Amazon Has Removed 5GB Free Storage Option for Kindle Personal Documents (Updated)

Basic Kindle

Yesterday Amazon announced new pricing plans for their cloud storage service, and with it comes some bad news for Kindle owners and Kindle app users.

In a highly-questionable move, Amazon has removed the free 5GB tier. This means that Kindle users can no longer add personal documents to their Kindle accounts for free using email, web browser plugins, or Send-to-Kindle apps without paying for a cloud storage plan.

There are a couple ways to still get the free 5GB storage option, but you either have to have an Amazon prime membership or own a Fire device.

It’s puzzling that Amazon would make this kind of move. You’d think they’d at least include owners of Kindle ereaders into the free plan, but that doesn’t appear to be the case.

Previously anyone with an Amazon account could add up to 5GB of personal documents to their Kindle account, even if they only used Kindle apps and didn’t own a Kindle device.

I received an email about this last night but the totality of the move didn’t register at first because it’s not clearly stated:

Thanks for being an Amazon Cloud Drive customer! Amazon Cloud Drive is introducing new unlimited storage plans.

You can now save all your photos in one place with the Unlimited Photos plan for $11.99/year, plus 5 GB for videos and files. Or, if you have more than photos that you need to keep safe, the Unlimited Everything plan is perfect for all your photos, video, files, and documents, for $59.99/year. Prime members automatically receive Unlimited Photos benefits for free.

What happens to my current plan?
Since you are a Fire device owner, you automatically receive unlimited storage of photos you take with that device, plus 5 GB of free storage for photos, videos, and other files.

The weird thing is I don’t even own a Fire device anymore and don’t have one registered to my Amazon account, so I don’t know why I got that exception.

The new low-tier plan costs $11.99 per year, so at $1 per month it isn’t exactly breaking the bank, but whenever a company removes what was previously advertised as a free feature, there’s going to be a major uproar.

Kindle device and app owners don’t have to worry about their previously uploaded files disappearing, as Amazon has stated that “all of the files you have previously stored in Cloud Drive are still accessible” in other versions of their emails that don’t have the Fire device exception.

Users should still be able to use email and the Send to Kindle apps to deliver content to their Kindle apps and devices for free, but the files won’t get added to your Kindle account for syncing like before. To make this work you probably need to go to the Manage Your Content and Devices section at Amazon, go to settings, and disable personal document archiving.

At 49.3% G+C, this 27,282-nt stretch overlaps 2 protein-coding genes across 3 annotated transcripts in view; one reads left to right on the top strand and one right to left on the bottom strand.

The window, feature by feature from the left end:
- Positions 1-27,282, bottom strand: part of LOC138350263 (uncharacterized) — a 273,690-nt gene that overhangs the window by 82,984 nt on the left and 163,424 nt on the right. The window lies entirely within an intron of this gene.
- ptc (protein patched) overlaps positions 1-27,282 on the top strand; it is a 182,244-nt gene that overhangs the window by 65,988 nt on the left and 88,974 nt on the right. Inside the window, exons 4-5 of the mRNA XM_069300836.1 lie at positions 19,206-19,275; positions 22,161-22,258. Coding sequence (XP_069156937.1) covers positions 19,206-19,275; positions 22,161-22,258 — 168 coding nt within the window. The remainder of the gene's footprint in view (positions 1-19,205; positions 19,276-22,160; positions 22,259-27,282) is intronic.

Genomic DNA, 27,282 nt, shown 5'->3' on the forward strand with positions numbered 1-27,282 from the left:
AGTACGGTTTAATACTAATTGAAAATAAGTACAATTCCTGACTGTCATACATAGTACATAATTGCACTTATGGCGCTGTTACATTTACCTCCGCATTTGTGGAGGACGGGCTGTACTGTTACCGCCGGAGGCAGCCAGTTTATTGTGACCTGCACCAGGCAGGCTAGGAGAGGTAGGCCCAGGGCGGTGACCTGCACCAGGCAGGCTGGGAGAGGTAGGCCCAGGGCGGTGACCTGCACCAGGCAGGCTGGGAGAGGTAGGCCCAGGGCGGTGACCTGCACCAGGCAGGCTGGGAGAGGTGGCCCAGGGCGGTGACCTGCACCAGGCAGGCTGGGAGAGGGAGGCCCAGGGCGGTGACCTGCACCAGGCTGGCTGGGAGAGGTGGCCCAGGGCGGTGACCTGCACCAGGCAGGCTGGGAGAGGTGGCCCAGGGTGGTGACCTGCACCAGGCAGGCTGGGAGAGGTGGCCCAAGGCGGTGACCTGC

I say “probably” because I couldn’t get Amazon support to confirm this. I tried to use the chat option to get more details but no one knows what’s going on, and after getting forwarded to four different people without getting an answer I gave up, especially after they decided to direct me to Amazon Canada support for some strange reason. So I submitted an email to Kindle support and will update this post if I get more info.

Update: So now that the dust has cleared, this is basically all a big misunderstanding (or a failure to provide adequate info on Amazon’s part), coupled with a glitch that made deliveries to Kindles not work properly for a few days. The bottom line is Kindle Personal Documents are now separate from the cloud drive, again. At least for those that don’t have a cloud storage plan. In that case you can access your Kindle personal documents from the Manage Your Content page, so it’s basically like it was before Amazon decided to merge the two together. For those with a cloud plan, you can also access them from the Kindle Personal Documents folder on your cloud drive.

Details from Amazon’s Kindle forum moderators:

To clarify, after sending a document using your @kindle email address, it is now considered a Kindle Personal Document. These files are not counted towards a Cloud Drive storage plan. Before this recent change, these files counted towards your 5GB of storage, but that is no longer the case. You can access these files from the Manage Your Content and Devices page along with your other Kindle content….

…Our Send-to-Kindle feature is having some small intermittent issues, at the moment. Our Development team is aware of it and working to correct the situation. This may be why you’ve seen some issues sending documents recently.

15 Responses to “Amazon Has Removed 5GB Free Storage Option for Kindle Personal Documents (Updated)”

  1. The page “About Cloud Drive Transition to Unlimited Plans” at says, “Note: Kindle Personal Docs will no longer count against your Cloud Drive storage limits.”